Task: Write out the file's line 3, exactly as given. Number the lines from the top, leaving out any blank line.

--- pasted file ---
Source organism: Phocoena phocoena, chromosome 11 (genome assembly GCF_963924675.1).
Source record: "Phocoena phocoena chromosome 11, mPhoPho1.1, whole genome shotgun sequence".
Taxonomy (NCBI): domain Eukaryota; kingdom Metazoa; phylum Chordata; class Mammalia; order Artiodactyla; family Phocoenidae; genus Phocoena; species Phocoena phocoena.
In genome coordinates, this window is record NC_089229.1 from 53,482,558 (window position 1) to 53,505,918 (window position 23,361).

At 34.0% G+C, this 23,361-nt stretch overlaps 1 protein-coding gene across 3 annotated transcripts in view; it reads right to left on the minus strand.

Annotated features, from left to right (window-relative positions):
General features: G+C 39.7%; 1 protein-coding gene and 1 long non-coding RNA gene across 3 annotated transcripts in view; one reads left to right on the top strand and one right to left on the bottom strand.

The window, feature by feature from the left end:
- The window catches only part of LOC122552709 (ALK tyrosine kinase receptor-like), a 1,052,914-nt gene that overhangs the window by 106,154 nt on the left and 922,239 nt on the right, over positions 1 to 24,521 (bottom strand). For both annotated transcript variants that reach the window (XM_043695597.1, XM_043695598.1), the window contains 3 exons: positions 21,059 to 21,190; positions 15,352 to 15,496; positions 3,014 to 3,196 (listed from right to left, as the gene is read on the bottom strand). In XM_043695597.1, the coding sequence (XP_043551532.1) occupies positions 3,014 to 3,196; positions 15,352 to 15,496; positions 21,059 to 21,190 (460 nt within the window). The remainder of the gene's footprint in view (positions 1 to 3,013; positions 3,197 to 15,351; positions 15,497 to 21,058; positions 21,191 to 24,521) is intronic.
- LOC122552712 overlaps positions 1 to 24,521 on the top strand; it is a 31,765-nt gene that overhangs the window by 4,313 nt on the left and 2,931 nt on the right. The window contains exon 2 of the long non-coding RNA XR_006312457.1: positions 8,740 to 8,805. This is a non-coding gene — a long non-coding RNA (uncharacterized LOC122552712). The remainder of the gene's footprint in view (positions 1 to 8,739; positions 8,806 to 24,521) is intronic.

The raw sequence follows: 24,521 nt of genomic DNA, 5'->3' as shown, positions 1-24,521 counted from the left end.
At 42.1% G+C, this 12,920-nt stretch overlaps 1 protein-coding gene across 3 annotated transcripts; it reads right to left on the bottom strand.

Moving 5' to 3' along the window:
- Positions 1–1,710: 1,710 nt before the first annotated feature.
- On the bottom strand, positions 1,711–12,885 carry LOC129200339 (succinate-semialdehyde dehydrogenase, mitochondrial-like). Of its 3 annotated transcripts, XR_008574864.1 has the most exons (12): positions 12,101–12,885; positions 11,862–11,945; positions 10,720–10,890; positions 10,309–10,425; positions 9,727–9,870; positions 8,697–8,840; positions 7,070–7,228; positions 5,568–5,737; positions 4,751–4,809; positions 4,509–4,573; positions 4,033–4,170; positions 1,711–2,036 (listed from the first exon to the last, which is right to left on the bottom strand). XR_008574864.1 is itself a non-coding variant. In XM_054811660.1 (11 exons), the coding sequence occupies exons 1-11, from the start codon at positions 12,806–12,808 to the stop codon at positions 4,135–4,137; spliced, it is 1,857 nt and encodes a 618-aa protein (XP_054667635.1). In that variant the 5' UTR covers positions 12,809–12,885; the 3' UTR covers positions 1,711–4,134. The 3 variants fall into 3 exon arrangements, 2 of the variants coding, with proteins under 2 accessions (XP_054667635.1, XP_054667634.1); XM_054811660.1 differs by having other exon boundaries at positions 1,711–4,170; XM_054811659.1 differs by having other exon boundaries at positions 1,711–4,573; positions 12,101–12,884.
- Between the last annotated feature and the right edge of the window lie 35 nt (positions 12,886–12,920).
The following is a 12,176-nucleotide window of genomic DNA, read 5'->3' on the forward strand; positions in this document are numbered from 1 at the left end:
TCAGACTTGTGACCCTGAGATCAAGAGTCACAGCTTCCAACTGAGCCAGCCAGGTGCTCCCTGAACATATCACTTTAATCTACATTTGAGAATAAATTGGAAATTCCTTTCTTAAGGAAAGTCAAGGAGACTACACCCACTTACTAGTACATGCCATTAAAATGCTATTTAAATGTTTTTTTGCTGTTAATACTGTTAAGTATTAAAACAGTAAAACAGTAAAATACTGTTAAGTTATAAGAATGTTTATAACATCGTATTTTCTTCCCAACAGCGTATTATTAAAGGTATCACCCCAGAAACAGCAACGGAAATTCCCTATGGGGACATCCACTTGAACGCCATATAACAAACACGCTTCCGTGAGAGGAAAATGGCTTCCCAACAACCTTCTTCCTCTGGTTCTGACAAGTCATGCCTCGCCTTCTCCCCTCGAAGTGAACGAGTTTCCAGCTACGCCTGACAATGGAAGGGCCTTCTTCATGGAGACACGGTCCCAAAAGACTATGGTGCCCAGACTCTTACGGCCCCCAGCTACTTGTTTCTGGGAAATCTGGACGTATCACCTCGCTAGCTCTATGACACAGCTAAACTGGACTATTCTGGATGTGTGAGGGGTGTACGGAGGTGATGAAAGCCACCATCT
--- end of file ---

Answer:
Taxonomy (NCBI): domain Eukaryota; kingdom Metazoa; phylum Chordata; class Mammalia; order Artiodactyla; family Phocoenidae; genus Phocoena; species Phocoena phocoena.